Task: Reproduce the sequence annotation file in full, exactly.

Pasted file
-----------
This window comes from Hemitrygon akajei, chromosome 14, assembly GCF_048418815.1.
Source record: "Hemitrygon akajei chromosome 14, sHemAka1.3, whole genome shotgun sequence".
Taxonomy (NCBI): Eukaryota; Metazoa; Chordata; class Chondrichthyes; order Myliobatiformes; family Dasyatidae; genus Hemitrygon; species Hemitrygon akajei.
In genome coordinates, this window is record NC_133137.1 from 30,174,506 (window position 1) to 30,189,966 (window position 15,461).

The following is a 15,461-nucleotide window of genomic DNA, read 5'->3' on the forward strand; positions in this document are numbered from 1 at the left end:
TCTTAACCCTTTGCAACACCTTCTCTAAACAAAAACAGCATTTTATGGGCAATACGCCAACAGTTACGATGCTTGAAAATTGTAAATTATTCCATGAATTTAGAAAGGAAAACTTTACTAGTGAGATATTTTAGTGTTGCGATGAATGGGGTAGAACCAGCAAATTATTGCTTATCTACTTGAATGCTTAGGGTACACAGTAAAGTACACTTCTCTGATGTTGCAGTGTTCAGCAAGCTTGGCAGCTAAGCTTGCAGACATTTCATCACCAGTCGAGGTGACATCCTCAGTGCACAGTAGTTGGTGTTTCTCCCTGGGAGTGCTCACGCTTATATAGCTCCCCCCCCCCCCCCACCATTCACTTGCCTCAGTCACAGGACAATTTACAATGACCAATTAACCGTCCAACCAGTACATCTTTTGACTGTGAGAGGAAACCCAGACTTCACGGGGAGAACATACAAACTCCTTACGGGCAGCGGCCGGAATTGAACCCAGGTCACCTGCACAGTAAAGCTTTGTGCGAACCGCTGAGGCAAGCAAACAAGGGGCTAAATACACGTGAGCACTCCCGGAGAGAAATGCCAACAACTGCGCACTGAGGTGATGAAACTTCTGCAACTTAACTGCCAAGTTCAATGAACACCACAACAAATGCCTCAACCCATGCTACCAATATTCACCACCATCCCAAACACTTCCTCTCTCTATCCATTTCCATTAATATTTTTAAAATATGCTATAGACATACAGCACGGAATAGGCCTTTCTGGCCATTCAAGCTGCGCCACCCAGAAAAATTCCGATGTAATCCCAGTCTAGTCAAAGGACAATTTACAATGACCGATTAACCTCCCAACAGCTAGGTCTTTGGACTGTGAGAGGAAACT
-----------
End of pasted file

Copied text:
This window comes from Hemitrygon akajei, chromosome 14, assembly GCF_048418815.1.
Source record: "Hemitrygon akajei chromosome 14, sHemAka1.3, whole genome shotgun sequence".
Taxonomy (NCBI): Eukaryota; Metazoa; Chordata; class Chondrichthyes; order Myliobatiformes; family Dasyatidae; genus Hemitrygon; species Hemitrygon akajei.
In genome coordinates, this window is record NC_133137.1 from 30,174,506 (window position 1) to 30,189,966 (window position 15,461).

The following is a 15,461-nucleotide window of genomic DNA, read 5'->3' on the forward strand; positions in this document are numbered from 1 at the left end:
TCTTAACCCTTTGCAACACCTTCTCTAAACAAAAACAGCATTTTATGGGCAATACGCCAACAGTTACGATGCTTGAAAATTGTAAATTATTCCATGAATTTAGAAAGGAAAACTTTACTAGTGAGATATTTTAGTGTTGCGATGAATGGGGTAGAACCAGCAAATTATTGCTTATCTACTTGAATGCTTAGGGTACACAGTAAAGTACACTTCTCTGATGTTGCAGTGTTCAGCAAGCTTGGCAGCTAAGCTTGCAGACATTTCATCACCAGTCGAGGTGACATCCTCAGTGCACAGTAGTTGGTGTTTCTCCCTGGGAGTGCTCACGCTTATATAGCTCCCCCCCCCCCCCCACCATTCACTTGCCTCAGTCACAGGACAATTTACAATGACCAATTAACCGTCCAACCAGTACATCTTTTGACTGTGAGAGGAAACCCAGACTTCACGGGGAGAACATACAAACTCCTTACGGGCAGCGGCCGGAATTGAACCCAGGTCACCTGCACAGTAAAGCTTTGTGCGAACCGCTGAGGCAAGCAAACAAGGGGCTAAATACACGTGAGCACTCCCGGAGAGAAATGCCAACAACTGCGCACTGAGGTGATGAAACTTCTGCAACTTAACTGCCAAGTTCAATGAACACCACAACAAATGCCTCAACCCATGCTACCAATATTCACCACCATCCCAAACACTTCCTCTCTCTATCCATTTCCATTAATATTTTTAAAATATGCTATAGACATACAGCACGGAATAGGCCTTTCTGGCCATTCAAGCTGCGCCACCCAGAAAAATTCCGATGTAATCCCAGTCTAGTCAAAGGACAATTTACAATGACCGATTAACCTCCCAACAGCTAGGTCTTTGGACTGTGAGAGGAAACT